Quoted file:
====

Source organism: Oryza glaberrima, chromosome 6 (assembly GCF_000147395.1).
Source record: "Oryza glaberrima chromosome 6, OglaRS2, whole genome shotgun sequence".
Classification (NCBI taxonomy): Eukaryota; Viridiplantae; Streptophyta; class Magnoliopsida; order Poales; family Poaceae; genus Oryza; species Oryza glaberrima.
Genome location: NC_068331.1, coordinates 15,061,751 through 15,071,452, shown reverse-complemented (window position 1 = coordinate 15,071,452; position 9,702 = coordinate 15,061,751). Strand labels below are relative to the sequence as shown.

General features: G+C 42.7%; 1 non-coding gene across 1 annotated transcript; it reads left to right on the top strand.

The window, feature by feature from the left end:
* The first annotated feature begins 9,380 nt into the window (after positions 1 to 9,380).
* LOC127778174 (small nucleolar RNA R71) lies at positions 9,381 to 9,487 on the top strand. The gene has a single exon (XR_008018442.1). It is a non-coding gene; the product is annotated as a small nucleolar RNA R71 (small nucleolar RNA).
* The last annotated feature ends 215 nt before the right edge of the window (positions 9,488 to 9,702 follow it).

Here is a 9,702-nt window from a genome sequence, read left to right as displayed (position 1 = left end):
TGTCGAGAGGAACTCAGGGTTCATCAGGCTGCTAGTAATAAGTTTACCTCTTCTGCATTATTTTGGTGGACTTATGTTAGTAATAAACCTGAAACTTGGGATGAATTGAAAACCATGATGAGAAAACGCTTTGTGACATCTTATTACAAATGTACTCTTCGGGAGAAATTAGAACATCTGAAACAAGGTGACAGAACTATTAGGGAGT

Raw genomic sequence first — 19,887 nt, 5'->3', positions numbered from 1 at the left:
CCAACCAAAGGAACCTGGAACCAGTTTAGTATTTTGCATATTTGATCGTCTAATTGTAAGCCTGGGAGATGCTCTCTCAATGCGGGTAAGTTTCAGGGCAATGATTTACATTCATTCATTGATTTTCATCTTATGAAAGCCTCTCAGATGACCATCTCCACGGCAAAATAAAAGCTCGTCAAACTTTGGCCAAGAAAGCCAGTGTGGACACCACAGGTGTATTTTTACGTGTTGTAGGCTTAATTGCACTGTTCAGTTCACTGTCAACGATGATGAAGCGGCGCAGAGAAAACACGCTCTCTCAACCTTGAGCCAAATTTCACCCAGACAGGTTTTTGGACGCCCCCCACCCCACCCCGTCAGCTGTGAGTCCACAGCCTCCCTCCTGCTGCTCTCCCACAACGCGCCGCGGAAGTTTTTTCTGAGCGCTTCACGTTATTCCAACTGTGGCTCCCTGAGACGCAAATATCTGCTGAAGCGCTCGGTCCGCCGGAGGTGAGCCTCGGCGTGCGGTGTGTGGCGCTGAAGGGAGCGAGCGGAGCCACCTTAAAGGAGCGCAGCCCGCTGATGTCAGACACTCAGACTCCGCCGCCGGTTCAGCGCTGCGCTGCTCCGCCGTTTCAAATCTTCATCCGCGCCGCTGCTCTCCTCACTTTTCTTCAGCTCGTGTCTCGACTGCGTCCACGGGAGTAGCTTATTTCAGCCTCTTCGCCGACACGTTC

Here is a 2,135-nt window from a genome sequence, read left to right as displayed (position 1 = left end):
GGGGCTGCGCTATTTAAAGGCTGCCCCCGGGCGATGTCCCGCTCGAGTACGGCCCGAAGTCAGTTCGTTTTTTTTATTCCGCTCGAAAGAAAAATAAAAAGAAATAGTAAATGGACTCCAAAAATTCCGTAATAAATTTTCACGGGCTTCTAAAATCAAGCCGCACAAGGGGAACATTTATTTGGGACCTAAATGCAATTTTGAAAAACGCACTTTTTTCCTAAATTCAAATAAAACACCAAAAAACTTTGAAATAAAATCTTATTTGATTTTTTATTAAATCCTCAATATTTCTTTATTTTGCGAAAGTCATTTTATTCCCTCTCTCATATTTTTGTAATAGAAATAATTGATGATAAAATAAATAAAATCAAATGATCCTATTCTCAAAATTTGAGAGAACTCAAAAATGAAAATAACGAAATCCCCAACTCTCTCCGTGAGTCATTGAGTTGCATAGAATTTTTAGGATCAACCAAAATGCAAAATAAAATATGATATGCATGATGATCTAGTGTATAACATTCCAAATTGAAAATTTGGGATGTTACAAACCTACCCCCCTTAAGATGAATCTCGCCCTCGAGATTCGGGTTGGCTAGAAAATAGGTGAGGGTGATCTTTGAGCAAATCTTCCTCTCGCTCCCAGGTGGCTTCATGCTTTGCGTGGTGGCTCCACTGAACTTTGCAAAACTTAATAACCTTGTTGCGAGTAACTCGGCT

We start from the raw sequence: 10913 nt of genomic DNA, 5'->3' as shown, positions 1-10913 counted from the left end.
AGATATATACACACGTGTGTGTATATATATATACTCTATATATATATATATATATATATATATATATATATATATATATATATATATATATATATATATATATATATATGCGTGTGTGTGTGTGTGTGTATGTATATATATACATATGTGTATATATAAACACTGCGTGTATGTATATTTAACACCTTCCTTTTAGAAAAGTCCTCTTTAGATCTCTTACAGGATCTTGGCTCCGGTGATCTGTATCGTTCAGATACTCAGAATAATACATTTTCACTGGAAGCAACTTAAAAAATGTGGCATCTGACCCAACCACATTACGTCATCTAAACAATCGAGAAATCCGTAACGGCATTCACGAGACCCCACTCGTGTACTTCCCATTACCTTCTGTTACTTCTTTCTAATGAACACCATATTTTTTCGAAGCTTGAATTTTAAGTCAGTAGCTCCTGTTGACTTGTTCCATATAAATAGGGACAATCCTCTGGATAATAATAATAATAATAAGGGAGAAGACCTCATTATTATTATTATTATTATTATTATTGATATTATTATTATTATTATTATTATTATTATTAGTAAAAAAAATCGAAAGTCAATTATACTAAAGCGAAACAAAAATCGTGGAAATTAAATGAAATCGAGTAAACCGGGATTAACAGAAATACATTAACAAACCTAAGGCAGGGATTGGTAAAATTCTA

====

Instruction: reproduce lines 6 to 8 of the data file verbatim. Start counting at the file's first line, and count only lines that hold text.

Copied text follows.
The window, feature by feature from the left end:
* The first annotated feature begins 9,380 nt into the window (after positions 1 to 9,380).
* LOC127778174 (small nucleolar RNA R71) lies at positions 9,381 to 9,487 on the top strand. The gene has a single exon (XR_008018442.1). It is a non-coding gene; the product is annotated as a small nucleolar RNA R71 (small nucleolar RNA).